Yes thats right. I know that everyone is talking about ageing the wine. The older is better, they say, but that is another wine myth.
Wine should be drunk according to its attributes and according to what do you like in wine. Let’s take Cabernet Sauvignon and Pinot Noir.
It has a high level of tannins and acidity, and it’s full-bodied. It has bold flavours, and by oak ageing, you are not overpowering them. Ageing soften its tannins, and you get more flavours of tobacco, cedar, coffee, toast.
On the opposite side is Pinot noir. There are some producers that age Pinot noir, but generally speaking, Pinot noir has delicate flavours of strawberries and raspberries that are easily overpowered by oak ageing.
Why should I care?
That is a good question. If you are happy to buy whatever is in the shop and drink it, that’s up to you. But if you want to get the most out of your bottle, then you should know what wine should be drunk early and which one is good to age.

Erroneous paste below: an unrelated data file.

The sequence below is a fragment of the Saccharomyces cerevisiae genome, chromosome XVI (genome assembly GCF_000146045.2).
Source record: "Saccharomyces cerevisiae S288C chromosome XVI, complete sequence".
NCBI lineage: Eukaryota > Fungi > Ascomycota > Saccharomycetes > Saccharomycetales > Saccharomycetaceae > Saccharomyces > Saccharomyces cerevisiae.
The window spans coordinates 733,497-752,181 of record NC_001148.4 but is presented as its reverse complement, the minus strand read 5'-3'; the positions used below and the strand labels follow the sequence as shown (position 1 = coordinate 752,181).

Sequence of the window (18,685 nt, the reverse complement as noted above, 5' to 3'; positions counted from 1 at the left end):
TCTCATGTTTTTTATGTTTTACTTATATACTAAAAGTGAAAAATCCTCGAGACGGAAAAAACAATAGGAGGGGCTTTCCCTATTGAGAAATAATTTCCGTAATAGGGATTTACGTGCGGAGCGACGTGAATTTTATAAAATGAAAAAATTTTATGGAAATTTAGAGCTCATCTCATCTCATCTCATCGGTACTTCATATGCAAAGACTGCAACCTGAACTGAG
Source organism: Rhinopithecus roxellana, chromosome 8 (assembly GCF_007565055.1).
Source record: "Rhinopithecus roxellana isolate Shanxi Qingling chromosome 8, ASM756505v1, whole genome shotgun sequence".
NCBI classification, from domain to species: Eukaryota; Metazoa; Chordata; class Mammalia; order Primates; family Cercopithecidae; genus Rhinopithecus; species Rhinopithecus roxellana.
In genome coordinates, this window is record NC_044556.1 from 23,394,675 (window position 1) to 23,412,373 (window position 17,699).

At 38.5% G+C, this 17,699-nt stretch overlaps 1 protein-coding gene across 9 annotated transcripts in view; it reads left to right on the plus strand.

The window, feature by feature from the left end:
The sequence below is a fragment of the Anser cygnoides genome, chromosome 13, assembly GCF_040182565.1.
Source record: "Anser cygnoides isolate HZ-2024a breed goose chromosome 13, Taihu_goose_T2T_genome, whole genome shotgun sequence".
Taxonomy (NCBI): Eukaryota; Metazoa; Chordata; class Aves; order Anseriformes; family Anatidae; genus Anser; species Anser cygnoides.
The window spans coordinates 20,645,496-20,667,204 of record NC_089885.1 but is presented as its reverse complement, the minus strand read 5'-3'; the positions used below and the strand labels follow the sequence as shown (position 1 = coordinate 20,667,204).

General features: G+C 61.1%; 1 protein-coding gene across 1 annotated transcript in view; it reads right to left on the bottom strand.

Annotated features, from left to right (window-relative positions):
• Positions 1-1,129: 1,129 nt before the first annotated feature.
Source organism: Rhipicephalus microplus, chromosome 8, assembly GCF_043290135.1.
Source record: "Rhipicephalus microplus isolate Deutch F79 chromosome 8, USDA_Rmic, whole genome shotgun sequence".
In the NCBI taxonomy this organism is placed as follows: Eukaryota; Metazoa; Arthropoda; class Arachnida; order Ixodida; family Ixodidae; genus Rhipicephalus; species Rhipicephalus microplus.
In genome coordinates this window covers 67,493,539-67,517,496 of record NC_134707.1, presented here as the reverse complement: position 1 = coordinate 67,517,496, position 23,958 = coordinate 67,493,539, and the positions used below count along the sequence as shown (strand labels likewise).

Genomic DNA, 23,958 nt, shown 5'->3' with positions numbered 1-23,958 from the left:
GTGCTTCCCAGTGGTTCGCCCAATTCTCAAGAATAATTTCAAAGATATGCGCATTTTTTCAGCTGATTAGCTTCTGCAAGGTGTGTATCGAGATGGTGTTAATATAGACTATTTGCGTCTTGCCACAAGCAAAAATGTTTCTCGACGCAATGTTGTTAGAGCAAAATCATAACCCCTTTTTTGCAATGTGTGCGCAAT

Is there a shortcut?
Yes, sort of. If you don’t like high tannins, but you do enjoy big wines, then you should invest in a decanter (I have this one). You will soften the tannins, but the flavours are not going to be the same as if the wine is aged.
Did you try blender?
I know it sounds strange, but by using a blender, you will decant the wine much faster. The question is if the wine is better after an hour in decanter or 10 minutes in a mixer. I’ll let you decide.
Before I forget, here is a short list of just a few wines good for ageing and wines suitable to drinking now.
|Good with age||Drink now|
|Cabernet Sauvignon||Pinot noir|
|Douro (Portugal)||Zinfandel / Primitivo|